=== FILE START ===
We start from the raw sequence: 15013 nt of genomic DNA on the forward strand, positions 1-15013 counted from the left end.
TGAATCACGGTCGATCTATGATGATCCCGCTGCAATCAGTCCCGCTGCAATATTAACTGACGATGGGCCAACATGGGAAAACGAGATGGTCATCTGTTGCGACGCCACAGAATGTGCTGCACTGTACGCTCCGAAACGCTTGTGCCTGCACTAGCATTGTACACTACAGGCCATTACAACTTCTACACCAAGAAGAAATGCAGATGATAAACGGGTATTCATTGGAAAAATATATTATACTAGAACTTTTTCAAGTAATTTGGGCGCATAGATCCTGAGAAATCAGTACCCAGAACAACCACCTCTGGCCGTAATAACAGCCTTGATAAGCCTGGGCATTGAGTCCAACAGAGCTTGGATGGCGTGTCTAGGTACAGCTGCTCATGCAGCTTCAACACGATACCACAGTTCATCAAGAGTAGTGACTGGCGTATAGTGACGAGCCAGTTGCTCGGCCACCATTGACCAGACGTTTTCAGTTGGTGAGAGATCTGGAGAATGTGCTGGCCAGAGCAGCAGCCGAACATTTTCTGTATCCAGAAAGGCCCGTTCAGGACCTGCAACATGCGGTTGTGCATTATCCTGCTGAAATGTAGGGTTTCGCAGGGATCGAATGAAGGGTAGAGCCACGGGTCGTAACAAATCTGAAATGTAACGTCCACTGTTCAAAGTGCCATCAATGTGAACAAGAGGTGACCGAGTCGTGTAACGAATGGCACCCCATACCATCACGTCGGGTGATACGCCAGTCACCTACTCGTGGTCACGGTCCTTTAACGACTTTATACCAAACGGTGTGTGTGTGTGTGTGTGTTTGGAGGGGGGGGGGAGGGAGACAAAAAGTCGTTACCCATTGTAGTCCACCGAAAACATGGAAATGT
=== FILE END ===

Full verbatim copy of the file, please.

We start from the raw sequence: 15013 nt of genomic DNA on the forward strand, positions 1-15013 counted from the left end.
TGAATCACGGTCGATCTATGATGATCCCGCTGCAATCAGTCCCGCTGCAATATTAACTGACGATGGGCCAACATGGGAAAACGAGATGGTCATCTGTTGCGACGCCACAGAATGTGCTGCACTGTACGCTCCGAAACGCTTGTGCCTGCACTAGCATTGTACACTACAGGCCATTACAACTTCTACACCAAGAAGAAATGCAGATGATAAACGGGTATTCATTGGAAAAATATATTATACTAGAACTTTTTCAAGTAATTTGGGCGCATAGATCCTGAGAAATCAGTACCCAGAACAACCACCTCTGGCCGTAATAACAGCCTTGATAAGCCTGGGCATTGAGTCCAACAGAGCTTGGATGGCGTGTCTAGGTACAGCTGCTCATGCAGCTTCAACACGATACCACAGTTCATCAAGAGTAGTGACTGGCGTATAGTGACGAGCCAGTTGCTCGGCCACCATTGACCAGACGTTTTCAGTTGGTGAGAGATCTGGAGAATGTGCTGGCCAGAGCAGCAGCCGAACATTTTCTGTATCCAGAAAGGCCCGTTCAGGACCTGCAACATGCGGTTGTGCATTATCCTGCTGAAATGTAGGGTTTCGCAGGGATCGAATGAAGGGTAGAGCCACGGGTCGTAACAAATCTGAAATGTAACGTCCACTGTTCAAAGTGCCATCAATGTGAACAAGAGGTGACCGAGTCGTGTAACGAATGGCACCCCATACCATCACGTCGGGTGATACGCCAGTCACCTACTCGTGGTCACGGTCCTTTAACGACTTTATACCAAACGGTGTGTGTGTGTGTGTGTGTTTGGAGGGGGGGGGGAGGGAGACAAAAAGTCGTTACCCATTGTAGTCCACCGAAAACATGGAAATGT